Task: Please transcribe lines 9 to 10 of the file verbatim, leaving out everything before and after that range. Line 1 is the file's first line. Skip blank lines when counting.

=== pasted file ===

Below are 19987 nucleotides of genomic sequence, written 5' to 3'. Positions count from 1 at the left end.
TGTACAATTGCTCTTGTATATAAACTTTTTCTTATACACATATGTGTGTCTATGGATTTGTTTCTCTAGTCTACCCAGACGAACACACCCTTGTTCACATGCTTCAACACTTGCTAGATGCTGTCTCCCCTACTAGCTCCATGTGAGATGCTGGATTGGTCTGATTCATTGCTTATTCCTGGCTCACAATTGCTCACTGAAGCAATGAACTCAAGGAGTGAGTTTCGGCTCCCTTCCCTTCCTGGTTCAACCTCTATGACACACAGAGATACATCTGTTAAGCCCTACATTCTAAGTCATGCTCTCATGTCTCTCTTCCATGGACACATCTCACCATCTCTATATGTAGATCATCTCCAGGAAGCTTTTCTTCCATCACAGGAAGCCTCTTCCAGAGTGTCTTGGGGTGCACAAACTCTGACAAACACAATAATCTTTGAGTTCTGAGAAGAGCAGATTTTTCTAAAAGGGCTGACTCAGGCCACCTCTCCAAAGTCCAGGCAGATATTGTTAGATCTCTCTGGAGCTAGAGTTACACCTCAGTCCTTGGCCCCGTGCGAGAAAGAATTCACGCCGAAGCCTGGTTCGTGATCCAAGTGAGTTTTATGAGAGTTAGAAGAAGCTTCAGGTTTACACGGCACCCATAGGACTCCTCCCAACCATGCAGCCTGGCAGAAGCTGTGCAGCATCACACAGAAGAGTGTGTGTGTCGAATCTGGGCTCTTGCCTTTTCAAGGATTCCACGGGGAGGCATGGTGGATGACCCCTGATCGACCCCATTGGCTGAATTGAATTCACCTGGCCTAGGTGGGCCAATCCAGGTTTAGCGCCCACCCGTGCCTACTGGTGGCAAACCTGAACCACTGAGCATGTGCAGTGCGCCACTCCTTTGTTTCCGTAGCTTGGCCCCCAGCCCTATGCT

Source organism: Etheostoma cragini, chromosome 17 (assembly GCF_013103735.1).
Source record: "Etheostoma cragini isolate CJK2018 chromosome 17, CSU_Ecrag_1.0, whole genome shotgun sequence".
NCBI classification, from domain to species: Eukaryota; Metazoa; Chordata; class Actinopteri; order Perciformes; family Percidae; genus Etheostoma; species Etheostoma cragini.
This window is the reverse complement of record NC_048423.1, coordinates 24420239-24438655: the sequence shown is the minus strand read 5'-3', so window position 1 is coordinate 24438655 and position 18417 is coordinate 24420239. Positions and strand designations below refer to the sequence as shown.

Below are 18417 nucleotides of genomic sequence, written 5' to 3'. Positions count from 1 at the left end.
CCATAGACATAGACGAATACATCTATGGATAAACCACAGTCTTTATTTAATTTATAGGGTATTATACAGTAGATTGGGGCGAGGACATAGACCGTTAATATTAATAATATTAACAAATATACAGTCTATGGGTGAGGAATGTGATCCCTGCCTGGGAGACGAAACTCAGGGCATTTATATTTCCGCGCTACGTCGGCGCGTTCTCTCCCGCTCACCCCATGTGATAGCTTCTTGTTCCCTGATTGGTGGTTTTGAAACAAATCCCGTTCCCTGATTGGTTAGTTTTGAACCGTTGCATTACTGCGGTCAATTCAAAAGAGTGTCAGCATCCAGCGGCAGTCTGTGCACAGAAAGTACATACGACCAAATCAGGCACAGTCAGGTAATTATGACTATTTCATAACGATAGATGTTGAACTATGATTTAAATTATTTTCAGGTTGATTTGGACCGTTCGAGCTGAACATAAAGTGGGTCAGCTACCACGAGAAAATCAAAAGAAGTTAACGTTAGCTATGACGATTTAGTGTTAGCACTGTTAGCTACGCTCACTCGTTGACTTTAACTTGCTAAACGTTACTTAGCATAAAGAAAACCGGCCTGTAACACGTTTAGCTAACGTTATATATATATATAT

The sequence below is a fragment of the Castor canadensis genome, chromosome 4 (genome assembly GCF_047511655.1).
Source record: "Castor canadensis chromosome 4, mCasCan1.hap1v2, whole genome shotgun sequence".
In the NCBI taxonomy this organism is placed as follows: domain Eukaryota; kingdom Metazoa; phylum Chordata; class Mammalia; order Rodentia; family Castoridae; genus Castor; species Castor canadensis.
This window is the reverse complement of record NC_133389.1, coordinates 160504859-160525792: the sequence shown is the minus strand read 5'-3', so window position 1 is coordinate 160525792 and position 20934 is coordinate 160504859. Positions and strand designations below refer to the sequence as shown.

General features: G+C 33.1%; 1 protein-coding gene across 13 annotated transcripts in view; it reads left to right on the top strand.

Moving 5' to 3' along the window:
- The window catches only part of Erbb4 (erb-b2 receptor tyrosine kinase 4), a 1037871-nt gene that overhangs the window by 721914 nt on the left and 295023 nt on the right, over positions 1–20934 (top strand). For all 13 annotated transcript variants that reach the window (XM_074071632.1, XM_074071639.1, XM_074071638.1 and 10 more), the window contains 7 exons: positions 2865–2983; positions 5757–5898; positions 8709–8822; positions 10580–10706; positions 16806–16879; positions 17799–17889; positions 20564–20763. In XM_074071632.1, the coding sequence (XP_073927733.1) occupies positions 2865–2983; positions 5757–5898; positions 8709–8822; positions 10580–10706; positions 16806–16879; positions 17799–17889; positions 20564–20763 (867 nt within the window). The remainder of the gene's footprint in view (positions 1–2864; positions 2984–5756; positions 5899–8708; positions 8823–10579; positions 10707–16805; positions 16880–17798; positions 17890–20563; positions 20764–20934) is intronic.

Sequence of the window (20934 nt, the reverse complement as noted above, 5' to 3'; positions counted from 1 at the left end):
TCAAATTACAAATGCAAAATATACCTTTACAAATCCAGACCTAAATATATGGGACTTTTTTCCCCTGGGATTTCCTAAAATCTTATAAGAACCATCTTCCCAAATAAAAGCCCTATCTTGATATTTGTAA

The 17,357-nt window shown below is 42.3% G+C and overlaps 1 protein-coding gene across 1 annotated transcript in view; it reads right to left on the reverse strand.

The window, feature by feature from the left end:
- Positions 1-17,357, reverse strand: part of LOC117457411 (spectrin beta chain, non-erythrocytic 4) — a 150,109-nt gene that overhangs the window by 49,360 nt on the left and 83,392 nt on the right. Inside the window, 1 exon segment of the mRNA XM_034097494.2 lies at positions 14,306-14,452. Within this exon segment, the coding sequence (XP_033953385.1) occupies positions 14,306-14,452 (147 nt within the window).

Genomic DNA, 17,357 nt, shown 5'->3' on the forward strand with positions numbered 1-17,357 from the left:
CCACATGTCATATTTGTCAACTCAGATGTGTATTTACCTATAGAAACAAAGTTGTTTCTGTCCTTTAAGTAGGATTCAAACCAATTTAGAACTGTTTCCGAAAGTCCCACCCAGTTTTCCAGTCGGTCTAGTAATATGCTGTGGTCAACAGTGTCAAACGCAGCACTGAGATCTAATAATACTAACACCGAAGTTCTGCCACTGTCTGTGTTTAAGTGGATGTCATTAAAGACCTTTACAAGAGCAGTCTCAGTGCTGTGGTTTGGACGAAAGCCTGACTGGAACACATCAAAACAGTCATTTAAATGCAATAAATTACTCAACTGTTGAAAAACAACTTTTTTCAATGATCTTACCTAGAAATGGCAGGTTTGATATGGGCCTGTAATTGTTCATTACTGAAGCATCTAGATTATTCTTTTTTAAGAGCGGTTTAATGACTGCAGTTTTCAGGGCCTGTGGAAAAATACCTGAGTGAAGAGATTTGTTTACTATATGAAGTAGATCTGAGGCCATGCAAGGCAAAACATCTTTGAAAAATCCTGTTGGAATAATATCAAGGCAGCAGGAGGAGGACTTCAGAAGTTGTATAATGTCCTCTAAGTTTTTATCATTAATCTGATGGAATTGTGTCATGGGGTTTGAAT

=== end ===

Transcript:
The sequence below is a fragment of the Castor canadensis genome, chromosome 4 (genome assembly GCF_047511655.1).
Source record: "Castor canadensis chromosome 4, mCasCan1.hap1v2, whole genome shotgun sequence".